Los Angeles -- A federal judge refused to continue blocking the airport from enforcing its new anti-solicitation law, which went into effect Dec. 16 and requires charity representatives to remain in small, cordoned off "booths" in all nine passenger terminals.
The airport said the law was necessary because the Krishnas were annoying travelers. The misdemeanor violations could lead to $500 fines.
The Krishnas sued to prevent the airport from enforcing it, claiming the law was unconstitutional because the booths are in out-of-the-way places. U.S. District Judge Consuelo Marshall issued a temporary restraining order against the airport in January.
But Marshall on Friday rejected the Krishnas request to extend the restraining order until an April 7 court hearing and airport spokeswoman Nancy Castles said the law will be enforced, starting Tuesday, at least until that date.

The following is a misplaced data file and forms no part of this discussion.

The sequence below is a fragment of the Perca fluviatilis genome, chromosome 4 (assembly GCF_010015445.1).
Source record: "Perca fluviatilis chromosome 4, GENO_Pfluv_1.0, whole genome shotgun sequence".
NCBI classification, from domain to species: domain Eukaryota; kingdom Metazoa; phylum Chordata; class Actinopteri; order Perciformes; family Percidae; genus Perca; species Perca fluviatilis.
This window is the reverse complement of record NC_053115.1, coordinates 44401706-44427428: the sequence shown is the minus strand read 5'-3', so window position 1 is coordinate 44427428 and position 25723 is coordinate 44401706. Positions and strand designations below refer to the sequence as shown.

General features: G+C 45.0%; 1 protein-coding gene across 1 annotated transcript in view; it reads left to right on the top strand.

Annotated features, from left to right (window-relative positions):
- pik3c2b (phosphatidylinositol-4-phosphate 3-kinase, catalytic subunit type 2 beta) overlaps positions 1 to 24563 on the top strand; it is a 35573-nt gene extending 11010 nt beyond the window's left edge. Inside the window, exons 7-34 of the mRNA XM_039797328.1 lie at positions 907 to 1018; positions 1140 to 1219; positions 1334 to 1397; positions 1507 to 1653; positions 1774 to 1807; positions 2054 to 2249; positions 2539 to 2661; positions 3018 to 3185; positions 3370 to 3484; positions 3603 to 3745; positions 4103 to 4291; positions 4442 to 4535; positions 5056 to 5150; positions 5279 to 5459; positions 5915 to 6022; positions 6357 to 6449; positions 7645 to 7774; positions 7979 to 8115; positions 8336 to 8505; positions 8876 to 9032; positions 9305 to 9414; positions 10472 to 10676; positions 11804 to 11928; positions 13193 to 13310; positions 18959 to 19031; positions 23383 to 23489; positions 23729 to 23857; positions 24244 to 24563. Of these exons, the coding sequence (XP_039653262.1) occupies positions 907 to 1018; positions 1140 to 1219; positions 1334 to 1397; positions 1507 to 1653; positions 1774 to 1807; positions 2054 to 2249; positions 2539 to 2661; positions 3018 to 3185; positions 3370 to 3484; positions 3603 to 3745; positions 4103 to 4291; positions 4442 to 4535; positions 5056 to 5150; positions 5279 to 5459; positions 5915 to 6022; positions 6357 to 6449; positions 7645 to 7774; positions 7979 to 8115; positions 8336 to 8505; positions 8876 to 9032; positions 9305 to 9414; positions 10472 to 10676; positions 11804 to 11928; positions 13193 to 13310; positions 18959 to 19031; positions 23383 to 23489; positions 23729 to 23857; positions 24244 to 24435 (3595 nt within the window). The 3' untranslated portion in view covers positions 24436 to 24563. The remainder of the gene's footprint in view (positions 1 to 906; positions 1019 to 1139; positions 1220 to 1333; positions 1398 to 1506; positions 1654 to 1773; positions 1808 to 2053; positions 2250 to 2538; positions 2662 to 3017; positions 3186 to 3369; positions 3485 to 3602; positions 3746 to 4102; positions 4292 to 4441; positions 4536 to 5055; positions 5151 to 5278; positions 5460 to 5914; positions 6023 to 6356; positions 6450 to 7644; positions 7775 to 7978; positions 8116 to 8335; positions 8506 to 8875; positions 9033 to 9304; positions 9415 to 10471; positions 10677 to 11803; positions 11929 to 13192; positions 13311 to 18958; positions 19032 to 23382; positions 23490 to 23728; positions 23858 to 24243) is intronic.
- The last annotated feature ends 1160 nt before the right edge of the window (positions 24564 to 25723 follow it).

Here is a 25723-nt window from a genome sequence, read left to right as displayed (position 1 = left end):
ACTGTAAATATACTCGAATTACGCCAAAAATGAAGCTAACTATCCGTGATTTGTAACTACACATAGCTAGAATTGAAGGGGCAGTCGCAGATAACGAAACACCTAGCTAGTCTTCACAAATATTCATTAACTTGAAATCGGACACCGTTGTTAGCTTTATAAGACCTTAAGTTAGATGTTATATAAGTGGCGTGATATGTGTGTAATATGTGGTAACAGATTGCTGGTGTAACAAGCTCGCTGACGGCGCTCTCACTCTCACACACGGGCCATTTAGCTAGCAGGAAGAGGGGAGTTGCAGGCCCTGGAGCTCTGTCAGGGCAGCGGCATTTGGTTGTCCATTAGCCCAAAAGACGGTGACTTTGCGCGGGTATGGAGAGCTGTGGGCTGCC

"They're required to go back in the boxes," Castles said of the Krishna solicitors.
Krishnas attorney David Liberman said he was angry that the City Attorney's Office opposed his extension request because he has repeatedly accommodated its requests during this lawsuit and one that challenged an earlier version of the solicitation ordinance.
"They've just taken a nasty, mean-spirited approach to this litigation," Liberman said. "If that's the way they want to litigate, we can litigate that way."